Apple Global NFC Lineup 2019

With the removal of iPhone 7 and Apple Watch Series 2, the new 2019 iPhone and Apple Watch lineup on the Apple Store is finally global NFC across the board. The Apple Watch Series 5 S5 chip did not gain ‘Express Card with power reserve’ or NFC background tag reading this time. The former would be a very welcome addition for the eternally battery challenged Apple Watch, while the later is necessary at some point if Apple wants to use the ‘yet to be formally unveiled’ NFC Tag Apple Pay to kick QR Code payment systems to the curb.

There is something missing in the lineup however: a low cost entry level global NFC iPhone that’s even lower than the price cuts Apple implemented with the 2019 lineup. As Ben Thompson of Stratechery explains in a great post:

That means that this year actually saw three price cuts:
•First, the iPhone 11 — this year’s mid-tier model — costs $50 less than the iPhone XR it is replacing.
•Second, the iPhone XR’s price is being cut by $150 a year after launch, not $100 as Apple has previously done.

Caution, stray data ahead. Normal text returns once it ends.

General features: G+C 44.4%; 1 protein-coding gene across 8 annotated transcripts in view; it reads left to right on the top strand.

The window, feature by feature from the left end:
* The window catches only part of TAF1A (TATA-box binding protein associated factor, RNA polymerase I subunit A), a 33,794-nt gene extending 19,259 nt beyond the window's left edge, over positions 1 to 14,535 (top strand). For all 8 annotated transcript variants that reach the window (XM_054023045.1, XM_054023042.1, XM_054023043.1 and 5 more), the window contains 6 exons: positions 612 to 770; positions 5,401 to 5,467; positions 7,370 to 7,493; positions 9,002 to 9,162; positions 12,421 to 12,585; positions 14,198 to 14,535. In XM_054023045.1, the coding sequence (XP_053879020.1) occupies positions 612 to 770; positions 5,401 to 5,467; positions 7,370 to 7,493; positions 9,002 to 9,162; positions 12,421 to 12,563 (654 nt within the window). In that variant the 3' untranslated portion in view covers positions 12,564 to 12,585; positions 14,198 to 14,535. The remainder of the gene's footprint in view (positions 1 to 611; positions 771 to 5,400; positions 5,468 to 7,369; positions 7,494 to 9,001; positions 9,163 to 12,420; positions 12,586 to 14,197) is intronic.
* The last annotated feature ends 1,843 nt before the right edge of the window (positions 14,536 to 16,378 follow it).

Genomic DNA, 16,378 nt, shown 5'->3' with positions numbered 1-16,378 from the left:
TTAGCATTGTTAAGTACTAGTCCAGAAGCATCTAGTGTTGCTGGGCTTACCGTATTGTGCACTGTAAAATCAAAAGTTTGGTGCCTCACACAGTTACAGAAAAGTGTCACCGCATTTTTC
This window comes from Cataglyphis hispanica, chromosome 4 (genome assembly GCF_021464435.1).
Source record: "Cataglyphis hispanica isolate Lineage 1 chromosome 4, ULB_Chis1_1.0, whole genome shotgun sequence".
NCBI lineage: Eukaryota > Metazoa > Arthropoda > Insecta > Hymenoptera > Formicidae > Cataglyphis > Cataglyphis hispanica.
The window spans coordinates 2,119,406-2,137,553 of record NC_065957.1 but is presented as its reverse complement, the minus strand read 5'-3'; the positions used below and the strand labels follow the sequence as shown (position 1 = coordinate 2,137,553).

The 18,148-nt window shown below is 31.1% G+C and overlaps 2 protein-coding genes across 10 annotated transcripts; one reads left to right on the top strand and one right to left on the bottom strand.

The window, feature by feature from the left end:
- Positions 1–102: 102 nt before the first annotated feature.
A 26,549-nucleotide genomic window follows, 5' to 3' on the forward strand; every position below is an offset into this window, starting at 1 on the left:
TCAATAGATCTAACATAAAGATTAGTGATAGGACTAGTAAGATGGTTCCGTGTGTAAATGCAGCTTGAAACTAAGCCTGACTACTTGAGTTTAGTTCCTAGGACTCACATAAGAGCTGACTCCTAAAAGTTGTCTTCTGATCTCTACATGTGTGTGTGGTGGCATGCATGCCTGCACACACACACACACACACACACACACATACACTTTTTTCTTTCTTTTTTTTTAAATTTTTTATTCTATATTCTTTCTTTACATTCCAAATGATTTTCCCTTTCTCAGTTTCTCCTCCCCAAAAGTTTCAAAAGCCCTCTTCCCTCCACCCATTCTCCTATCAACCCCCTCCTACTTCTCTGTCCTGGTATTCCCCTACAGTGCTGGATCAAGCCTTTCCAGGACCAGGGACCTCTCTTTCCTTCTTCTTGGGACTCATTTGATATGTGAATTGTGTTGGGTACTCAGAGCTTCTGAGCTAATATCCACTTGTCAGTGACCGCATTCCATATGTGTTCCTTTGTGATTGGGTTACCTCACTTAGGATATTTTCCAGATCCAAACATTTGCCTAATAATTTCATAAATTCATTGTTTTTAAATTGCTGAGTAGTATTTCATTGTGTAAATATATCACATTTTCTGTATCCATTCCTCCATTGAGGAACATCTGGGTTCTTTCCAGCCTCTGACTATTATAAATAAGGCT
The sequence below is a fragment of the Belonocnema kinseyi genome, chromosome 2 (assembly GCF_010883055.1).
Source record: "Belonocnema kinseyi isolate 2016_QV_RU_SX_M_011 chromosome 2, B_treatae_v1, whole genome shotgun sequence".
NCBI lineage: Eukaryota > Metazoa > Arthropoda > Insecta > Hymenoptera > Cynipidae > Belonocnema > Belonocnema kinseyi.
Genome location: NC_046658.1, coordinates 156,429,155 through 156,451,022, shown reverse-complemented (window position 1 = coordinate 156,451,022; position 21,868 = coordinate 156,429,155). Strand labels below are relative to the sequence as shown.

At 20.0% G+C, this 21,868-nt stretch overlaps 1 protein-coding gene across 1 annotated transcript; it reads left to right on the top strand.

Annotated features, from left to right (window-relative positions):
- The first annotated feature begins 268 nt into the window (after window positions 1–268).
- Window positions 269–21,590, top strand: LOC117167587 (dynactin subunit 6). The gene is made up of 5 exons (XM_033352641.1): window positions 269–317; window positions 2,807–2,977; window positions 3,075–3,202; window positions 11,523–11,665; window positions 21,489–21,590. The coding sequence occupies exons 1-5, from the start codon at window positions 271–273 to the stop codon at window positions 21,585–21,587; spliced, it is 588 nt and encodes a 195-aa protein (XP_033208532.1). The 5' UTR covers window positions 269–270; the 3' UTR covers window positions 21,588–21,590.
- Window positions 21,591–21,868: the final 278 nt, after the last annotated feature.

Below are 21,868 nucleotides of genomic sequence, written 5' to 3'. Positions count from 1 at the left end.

•Third, the iPhone 8’s price is also being cut by $150 two years after launch, not $100 as Apple has previously done.

The rumored A12 chip iPhone SE2 may well be pie in the sky, but that doesn’t mean that there isn’t market appeal for an inexpensive global NFC iPhone for places like Japan and Hong Kong. Those markets have highly integrated transit networks coupled with highly evolved transit card systems like Suica and Octopus. With both of these on Apple Pay there’s a good opening for a small SE size inexpensive global NFC iPhone, it would do very well.

UPDATE: What’s the best iPhone for Suica?
A reader asked for my recommendation of a good Suica use iPhone in the 2019 lineup. I do not recommend iPhone 8. The superior NFC and Suica performance, plus the Express Card with power reserve and background tag reading features of A12 Bionic and later is a huge leap over previous models. These enhanced NFC functions are important for new Apple Pay features yet to come. I think it comes down to a choice between iPhone XR and iPhone 11, and how long you plan to use it in Japan.

It’s also helpful to remember that 2019 is the last lineup of 4G/LTE only iPhone. I think iPhone 11 is better optimized for 4G in the long run as Japanese carriers start to switch over bands to 5G. There is also the much better camera to consider. Last but not least is battery. The power optimization of A13 Bionic is going to deliver much better battery performance over a longer period of time.